An amendment to the sale of property law to foreigners misses a deadline but promises have been made to correct the situation.

In July 2005 the Constitutional Court suspended the sale of property to foreigners following a challenge brought by one of the opposing political parties. A new bill was finally brought to Parliament in December 2005 and sales were resumed soon after.

However, legal wrangling continued and further legal challenges were brought. The court made a further ruling and two regulations within the deeds law were annulled. However, the court gave the Government 3 months, from January 16, to submit amendments before suspension would be enacted.

Unfortunately 3 months wasn’t enough time for the Turkish Land Registry Directorate to amend the law and take it before the Government for approval, and now all sales to foreigners have been suspended.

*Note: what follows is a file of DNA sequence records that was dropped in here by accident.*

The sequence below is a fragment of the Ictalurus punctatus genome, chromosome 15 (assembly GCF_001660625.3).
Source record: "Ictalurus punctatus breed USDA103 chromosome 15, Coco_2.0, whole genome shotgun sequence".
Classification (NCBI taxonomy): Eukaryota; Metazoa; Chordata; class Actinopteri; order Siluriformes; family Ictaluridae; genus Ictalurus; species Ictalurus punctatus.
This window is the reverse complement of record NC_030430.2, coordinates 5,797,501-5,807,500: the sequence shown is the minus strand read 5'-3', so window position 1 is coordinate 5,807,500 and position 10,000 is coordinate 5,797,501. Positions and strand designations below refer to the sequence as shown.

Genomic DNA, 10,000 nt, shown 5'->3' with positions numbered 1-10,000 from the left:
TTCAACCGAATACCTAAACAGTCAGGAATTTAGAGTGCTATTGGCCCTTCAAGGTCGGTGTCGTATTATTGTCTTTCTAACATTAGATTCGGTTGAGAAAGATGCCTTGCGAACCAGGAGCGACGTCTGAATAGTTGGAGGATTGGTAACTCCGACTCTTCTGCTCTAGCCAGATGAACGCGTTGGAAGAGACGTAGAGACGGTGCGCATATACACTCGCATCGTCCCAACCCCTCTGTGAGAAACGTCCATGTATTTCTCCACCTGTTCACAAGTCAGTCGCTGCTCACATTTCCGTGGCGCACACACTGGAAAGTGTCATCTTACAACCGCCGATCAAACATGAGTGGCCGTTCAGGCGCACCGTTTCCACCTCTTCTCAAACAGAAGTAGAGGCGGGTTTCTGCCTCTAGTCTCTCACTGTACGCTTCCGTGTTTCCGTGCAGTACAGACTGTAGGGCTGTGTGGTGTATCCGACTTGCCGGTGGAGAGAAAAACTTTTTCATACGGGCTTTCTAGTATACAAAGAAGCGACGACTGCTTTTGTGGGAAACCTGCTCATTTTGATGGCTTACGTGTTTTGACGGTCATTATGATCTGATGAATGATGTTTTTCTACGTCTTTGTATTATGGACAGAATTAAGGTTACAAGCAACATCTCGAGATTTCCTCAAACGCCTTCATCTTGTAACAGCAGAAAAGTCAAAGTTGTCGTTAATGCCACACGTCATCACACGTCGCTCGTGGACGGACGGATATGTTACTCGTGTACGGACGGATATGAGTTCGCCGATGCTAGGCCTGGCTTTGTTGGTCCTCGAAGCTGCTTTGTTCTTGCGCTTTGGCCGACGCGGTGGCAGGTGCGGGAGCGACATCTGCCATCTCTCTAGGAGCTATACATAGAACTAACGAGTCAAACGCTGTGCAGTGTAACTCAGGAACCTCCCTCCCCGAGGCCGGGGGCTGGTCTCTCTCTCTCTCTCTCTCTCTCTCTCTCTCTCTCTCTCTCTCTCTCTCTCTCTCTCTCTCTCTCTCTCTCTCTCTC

The Finance Minister Kemal Unakıtan said that a new regulation to lift the ban is underway and it has been approved by ministers. However, he gave no indication of how long it would take to formally approve the changes and for sales to resume.

With thousands of properties laying empty, developers feeling the effects of the credit crunch and some private owners desprate to sell this couldn’t have happened at a worse time. Of course there are always winners and losers and the opposition party that brought the legal challenges will be rubbing their hand with glee if only for a few months.

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